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CVS to help underserved Americans schedule COVID-19 vaccine appointments

CVS to help underserved Americans schedule COVID-19 vaccine appointments

FINANCIAL NEWS

CVS to help underserved Americans schedule COVID-19 vaccine appointments

Nathan Bomey

| USA TODAY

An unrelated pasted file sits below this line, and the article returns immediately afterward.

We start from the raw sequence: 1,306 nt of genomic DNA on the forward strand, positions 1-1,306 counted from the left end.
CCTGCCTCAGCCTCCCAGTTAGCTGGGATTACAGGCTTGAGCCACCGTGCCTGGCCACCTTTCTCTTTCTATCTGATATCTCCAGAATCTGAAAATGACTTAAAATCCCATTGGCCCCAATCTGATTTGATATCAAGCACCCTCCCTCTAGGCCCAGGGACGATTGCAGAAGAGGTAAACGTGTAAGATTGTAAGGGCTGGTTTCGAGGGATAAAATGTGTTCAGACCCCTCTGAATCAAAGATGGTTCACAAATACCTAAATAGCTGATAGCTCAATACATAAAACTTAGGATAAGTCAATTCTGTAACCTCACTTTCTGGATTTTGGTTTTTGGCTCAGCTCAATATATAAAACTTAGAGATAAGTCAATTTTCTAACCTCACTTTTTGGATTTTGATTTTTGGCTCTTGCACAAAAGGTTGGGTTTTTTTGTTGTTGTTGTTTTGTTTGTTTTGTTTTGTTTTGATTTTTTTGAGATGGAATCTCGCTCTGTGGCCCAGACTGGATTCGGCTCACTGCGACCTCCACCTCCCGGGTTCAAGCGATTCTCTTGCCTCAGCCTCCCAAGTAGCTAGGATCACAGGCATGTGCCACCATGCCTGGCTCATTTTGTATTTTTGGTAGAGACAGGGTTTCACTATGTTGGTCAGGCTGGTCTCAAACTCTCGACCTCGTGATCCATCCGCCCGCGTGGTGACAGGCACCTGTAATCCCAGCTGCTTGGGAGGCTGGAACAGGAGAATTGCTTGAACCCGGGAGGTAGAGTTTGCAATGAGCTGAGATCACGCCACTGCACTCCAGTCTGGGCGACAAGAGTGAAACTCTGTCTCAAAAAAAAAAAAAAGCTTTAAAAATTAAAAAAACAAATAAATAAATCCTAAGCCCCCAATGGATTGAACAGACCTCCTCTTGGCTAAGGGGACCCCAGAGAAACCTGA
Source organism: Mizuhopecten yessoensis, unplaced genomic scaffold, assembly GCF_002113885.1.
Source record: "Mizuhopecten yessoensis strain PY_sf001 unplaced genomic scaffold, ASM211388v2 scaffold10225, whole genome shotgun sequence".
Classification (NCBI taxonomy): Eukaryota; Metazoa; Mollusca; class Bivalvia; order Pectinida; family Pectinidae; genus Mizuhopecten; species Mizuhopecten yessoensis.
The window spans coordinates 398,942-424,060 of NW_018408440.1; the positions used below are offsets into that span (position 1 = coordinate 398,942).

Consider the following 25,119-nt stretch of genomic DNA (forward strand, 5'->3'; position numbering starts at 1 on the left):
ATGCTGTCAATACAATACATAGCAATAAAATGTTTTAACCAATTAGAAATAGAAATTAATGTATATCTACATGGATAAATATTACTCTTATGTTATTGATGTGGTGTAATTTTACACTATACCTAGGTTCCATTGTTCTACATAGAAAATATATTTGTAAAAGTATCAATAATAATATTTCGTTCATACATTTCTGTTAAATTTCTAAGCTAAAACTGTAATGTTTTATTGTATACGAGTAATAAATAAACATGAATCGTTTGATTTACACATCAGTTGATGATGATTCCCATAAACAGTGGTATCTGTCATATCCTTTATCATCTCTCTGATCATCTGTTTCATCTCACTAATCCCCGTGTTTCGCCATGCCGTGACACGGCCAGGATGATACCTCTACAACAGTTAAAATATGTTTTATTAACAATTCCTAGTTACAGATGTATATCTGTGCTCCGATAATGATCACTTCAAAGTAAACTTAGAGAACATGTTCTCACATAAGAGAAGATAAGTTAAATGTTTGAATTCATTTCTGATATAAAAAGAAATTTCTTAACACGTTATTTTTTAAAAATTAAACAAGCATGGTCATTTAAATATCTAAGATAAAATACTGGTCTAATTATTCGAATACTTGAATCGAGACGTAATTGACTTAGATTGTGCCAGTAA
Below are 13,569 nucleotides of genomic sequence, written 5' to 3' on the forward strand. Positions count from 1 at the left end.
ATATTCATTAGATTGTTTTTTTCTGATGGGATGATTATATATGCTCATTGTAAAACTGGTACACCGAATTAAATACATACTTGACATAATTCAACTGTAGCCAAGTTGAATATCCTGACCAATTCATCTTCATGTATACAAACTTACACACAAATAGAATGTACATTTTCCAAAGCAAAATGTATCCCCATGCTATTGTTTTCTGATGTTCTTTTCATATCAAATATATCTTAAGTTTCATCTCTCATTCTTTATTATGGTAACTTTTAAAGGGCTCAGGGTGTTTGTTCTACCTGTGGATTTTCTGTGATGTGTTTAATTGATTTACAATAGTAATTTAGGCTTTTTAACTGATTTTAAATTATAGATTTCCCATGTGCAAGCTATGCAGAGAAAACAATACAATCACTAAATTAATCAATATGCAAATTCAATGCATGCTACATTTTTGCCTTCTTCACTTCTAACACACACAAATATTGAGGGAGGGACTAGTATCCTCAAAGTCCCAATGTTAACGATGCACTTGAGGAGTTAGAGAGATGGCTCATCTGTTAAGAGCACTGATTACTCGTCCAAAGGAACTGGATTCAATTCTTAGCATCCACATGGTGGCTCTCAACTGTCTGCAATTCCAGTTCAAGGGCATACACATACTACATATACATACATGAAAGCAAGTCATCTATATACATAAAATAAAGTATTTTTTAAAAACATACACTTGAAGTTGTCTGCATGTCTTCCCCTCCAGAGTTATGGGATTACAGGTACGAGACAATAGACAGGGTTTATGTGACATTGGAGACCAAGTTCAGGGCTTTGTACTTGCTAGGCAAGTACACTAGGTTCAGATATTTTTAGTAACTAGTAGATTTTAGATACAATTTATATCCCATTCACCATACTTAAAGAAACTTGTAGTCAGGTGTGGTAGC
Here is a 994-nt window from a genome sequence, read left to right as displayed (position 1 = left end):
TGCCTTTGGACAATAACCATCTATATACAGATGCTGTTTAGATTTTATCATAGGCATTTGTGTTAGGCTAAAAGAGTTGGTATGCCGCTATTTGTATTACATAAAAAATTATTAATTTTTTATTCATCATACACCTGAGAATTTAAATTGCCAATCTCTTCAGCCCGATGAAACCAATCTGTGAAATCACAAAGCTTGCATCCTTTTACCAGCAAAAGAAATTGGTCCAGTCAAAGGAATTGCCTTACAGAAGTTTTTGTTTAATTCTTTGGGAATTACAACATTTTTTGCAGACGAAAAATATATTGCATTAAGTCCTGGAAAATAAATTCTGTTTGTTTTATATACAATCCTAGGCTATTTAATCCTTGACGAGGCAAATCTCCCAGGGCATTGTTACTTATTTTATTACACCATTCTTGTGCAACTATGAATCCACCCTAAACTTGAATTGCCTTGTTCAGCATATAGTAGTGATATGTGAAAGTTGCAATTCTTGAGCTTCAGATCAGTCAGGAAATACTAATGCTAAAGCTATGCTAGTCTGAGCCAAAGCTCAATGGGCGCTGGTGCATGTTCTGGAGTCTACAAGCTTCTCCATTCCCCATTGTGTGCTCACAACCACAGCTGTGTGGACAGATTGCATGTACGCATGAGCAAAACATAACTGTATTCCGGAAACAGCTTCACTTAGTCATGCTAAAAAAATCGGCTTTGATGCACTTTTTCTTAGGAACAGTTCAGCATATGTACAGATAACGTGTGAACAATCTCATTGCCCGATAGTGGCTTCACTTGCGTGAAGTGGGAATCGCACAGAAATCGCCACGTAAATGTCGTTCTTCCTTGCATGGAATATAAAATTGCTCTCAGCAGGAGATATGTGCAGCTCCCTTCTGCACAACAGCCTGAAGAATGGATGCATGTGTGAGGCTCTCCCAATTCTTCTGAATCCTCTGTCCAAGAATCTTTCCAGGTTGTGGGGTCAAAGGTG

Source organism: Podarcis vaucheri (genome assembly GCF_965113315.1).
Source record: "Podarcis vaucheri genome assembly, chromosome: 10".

White House Task Force on winter weather and vaccinationsThe White House says winter weather affecting parts of the country has slowed down vaccinations. This comes as the Biden administration admits if Johnson & Johnson vaccine gets approved, it will be slow rollout. (Feb. .17)APCVS Health plans to contact Americans living in underserved communities to help them schedule COVID-19 vaccine appointments amid signs that white people are getting the free vaccine at higher rates than Black Americans.The drugstore chain said Friday that it will call, email and text-message people living in what the federal government has deemed socially vulnerable areas to provide assistance and education in the vaccine process. The move also comes as reports circulate widely that Americans are struggling to navigate various scheduling systems, website crashes and a sluggish rollout of the two vaccines approved so far.CVS also said it will hold vaccine clinics in the most vulnerable communities it serves and send vaccination caravans into neighborhoods to make it easier for people to get their shots.Consumer Reports: These are the best new cars, trucks, SUVs of 2021Strong 2020 boosts retailer: Walmart raising pay for 425,000 workers starting March 13Research published in 2020 concluded that about 34% of COVID-19 deaths in the period studied were Black people, though they make up only 12% of the American population.CVS said its internal data indicates that 35% of Black Americans do not plan to get vaccinated when they’re first able to do so.With nearly 10,000 locations, including almost half located in communities ranked “high or very high” on the Centers for Disease Control and Prevention’s Social Vulnerability Index, CVS is expected to play a significant role in the nationwide rollout of COVID-19 vaccines. The company has said its 90,000 clinicians can administer 25 million per month. Nearly 8 in 10 Americans live within five miles of a CVS.”Recognizing that there is increased hesitancy among communities of color, it was really important for us to address this through a multi-pronged strategy of vaccine education, access and equity,” CVS Chief Medical Officer Sree Chaguturu said in an interview with USA TODAY.Last week, CVS began scheduling appointments for people at 350 stores across 11 states: California, Connecticut, Hawaii, Massachusetts, Maryland, New Jersey, New York, Rhode Island, South Carolina, Texas and Virginia. The retailer will eventually expand access to all of its stores but is currently limited to states where the federal government is providing vaccines for it to administer, just as other pharmacy chains are currently limited as well.Chaguturu declined to say how many people CVS hopes to reach out to or how many clinics it plans to conduct outside of its stores.Chaguturu said CVS call center workers will help people set up appointments over the phone or guide them through the digital scheduling system.CVS, Walgreens, Walmart, Kroger and many other major retailers with pharmacies began administering COVID-19 vaccines a week ago after receiving their first vaccines for retail distribution.In addition to its own communication efforts to contact people in underserved communities, CVS is also coordinating an outreach effort with community leaders and nonprofits, including faith-based groups. Some clinics will be conducted at YMCA facilities.“We are proud to team up with CVS Health as part of our efforts to help ensure everyone has equitable access to accurate information about the vaccines and to the vaccines themselves, especially communities of color, which have been disproportionately affected by the health and economic impacts of the virus,” YMCA of the USA CEO Kevin Washington said in a statement.CVS said more than 4 in 10 of its pharmacists and more than half of its pharmacy technicians are people of color.But health experts say Black Americans and other people of color are most vulnerable to COVID-19 due to various factors, including the fact that they are more likely to work jobs that require them to interact with others.Follow USA TODAY reporter Nathan Bomey on Twitter @NathanBomey.


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